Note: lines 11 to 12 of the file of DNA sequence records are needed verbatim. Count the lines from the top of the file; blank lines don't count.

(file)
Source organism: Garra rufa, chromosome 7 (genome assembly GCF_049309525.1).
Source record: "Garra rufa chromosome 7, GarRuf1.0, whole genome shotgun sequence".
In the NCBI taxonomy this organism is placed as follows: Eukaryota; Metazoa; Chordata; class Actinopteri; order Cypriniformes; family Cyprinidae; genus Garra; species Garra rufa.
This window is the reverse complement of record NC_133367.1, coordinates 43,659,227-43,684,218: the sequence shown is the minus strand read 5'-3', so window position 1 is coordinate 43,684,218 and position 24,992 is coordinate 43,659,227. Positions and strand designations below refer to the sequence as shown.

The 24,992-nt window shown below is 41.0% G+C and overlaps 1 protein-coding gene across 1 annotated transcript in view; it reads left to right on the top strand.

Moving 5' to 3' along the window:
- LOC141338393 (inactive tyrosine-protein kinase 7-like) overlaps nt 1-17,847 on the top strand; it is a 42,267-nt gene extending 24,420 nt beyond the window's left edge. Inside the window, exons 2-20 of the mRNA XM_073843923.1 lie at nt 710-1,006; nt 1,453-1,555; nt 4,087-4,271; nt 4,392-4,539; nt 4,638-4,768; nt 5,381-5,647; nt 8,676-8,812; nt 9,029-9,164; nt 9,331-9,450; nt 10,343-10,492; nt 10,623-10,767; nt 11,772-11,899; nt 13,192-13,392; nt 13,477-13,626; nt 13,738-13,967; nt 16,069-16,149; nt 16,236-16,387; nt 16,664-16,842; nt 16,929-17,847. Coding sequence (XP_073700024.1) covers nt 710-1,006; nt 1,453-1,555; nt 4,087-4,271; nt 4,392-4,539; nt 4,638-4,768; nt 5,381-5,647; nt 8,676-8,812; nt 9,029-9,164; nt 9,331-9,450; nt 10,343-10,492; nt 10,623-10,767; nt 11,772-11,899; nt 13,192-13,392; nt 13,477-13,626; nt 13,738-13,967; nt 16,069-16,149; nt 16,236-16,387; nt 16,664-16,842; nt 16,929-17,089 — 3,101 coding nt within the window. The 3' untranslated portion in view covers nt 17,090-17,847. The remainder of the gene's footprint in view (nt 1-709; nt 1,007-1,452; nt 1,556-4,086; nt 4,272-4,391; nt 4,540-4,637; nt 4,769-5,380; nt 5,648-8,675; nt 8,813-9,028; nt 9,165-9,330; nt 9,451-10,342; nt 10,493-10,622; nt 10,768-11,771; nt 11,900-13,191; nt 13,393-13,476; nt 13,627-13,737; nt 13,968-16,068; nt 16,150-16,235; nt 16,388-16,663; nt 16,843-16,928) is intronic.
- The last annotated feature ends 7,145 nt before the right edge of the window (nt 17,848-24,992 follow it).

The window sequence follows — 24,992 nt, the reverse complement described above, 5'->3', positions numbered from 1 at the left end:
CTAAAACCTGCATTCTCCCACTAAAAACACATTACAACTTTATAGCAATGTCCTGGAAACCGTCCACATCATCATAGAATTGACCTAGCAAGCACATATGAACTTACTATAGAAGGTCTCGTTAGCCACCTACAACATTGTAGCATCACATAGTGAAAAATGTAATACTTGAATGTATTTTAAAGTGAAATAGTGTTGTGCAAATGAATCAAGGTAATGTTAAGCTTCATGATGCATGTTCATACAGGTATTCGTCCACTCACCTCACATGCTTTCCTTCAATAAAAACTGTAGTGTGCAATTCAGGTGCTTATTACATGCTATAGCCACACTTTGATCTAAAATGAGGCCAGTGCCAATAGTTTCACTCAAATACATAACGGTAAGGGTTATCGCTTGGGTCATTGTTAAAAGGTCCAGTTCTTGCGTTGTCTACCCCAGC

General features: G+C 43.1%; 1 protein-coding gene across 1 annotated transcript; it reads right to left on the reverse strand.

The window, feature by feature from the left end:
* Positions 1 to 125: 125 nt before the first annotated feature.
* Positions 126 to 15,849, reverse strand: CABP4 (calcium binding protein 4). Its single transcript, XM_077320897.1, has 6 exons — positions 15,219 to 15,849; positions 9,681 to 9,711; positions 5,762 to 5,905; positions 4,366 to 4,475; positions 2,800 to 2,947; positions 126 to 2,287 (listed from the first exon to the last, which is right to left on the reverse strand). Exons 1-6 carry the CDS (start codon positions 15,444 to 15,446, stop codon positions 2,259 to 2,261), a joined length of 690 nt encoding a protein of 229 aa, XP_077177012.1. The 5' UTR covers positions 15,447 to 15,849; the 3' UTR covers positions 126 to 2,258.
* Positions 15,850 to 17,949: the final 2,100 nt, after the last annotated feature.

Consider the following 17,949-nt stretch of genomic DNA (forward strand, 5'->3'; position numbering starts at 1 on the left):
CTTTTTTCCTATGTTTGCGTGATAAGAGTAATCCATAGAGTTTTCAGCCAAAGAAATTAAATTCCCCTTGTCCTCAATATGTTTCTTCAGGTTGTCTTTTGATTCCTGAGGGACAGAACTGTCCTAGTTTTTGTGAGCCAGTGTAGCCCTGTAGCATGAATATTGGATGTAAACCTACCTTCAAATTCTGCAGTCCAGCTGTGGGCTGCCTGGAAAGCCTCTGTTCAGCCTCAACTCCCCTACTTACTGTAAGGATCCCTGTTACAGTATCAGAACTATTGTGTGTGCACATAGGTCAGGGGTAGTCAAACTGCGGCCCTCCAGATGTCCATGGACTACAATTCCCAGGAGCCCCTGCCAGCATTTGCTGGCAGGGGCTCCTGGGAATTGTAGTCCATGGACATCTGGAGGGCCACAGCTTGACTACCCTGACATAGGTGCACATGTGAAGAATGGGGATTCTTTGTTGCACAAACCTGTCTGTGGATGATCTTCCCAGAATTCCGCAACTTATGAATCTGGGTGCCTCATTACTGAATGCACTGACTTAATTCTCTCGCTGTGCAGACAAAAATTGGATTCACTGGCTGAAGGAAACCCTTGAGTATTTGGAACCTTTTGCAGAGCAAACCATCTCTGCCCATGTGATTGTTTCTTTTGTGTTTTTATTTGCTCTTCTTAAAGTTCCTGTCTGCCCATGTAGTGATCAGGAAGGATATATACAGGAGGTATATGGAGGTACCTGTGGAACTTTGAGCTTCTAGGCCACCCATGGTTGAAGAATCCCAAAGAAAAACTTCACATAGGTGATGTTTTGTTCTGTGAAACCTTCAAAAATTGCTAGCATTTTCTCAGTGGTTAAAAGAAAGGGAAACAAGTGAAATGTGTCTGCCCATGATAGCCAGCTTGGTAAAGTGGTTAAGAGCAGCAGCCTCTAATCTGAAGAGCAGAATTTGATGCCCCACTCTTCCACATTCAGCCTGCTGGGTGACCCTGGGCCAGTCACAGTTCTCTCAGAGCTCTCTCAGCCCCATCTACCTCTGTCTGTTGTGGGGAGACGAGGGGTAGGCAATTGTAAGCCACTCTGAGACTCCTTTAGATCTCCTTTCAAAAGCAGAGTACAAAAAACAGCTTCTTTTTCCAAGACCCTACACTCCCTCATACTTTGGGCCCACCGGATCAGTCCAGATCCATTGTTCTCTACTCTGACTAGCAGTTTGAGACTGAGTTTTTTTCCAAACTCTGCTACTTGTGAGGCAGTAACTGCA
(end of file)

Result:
General features: G+C 43.1%; 1 protein-coding gene across 1 annotated transcript; it reads right to left on the reverse strand.

The window, feature by feature from the left end: